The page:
Author: Ismita Tandon Dhankher
Publisher: Penguin India Metro Reads
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Newly-wed Sancha is excited about sailing with her husband, an officer in the merchant navy, on board the Sea Hyena. But Chief Officer Aaron Andrews is keeping a secret from his wife—a month before she arrived, the chief cook was found dead in the meat locker, his death ruled an accident. First Engineer Harsh Castillo is enamoured of his best friend Aaron’s bride, but that’s the least of his problems. The demons he’s battling have a stronger pull on him. When money is stolen from the captain's safe, the inquisitive Sancha makes a game of finding the thief. What she finds, instead, is a murder. With the evidence implicating her husband, Sancha is at a crossroads— should she tell Raghav Shridhar, the investigating officer, about the money or should she give her secretive husband the benefit of the doubt?
The book throws up a relatively unexplored setting in Indian Fiction about life on a ship. The narrative is full of twists and turns and the pace is brisk. All the characters, even though under developed in some cases, bring a tinge of humour and sarcasm with them. All this makes up for some interesting conversations interspersed in the background of solving a murder mystery. I particularly enjoyed the banter between Sancha and Aaron, latter of whom is dealing with a bitter divorce and still can't help falling for best friend's wife.
The thing which left me underwhelmed was that the murder mystery starts well into 75 odd pages. For a book at 210 pages, that's a really late start. No doubt, you need to establish each of the characters on the ship but i just wished it could have been done a little differently since the resolution of murder happens almost as a second thought. I personally found the change in the tone where the narrative is taken forward from each of the characters point of view a bit unsettling, specially when their real names and nicknames both are used generously all through the book.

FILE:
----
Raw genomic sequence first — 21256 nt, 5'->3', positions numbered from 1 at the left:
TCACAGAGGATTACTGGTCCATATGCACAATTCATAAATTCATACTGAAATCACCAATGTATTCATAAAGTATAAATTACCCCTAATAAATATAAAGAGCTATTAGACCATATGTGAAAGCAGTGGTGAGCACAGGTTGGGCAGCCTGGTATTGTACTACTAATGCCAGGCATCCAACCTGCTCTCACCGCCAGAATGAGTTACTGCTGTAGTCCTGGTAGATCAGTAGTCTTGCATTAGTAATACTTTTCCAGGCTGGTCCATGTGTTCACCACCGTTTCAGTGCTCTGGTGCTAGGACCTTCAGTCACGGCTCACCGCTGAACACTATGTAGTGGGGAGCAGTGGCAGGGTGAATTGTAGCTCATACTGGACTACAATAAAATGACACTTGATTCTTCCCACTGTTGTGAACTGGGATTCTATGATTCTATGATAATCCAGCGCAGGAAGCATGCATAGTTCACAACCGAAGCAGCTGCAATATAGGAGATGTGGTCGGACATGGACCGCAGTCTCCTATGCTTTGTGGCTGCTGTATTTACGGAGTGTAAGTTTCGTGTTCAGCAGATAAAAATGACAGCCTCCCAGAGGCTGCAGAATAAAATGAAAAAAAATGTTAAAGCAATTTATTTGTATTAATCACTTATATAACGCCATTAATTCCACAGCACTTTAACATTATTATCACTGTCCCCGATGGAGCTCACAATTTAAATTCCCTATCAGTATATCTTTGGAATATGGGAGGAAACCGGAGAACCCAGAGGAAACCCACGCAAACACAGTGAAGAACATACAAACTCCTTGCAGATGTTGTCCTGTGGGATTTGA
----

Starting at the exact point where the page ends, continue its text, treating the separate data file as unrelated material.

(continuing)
But if you can get past these roadblocks, there is fun to be had. Most of which lies in the setting where all the events pan out. The mystery resolution done from the point of view of different characters is unique, though won't provide the requisite closure for many readers. The few poems in between the narrative are quirky and deserve the second look. The lucid and 'grey' interactions between the characters is the back bone of this book. The climax is all good in poetic justice sense, but is quite guessable much before the end.
I am going with generous (2.5+0.5)=3/5 for Ismita Tandon Dhankher's Love on the Rocks. It does not have the tight screenplay of No Flying from Fate nor the psychological games of The body in the back seat but will provide you enough fodder to keep going. Read it because it is set in an unique world and has bunch of wonderful moments to savour.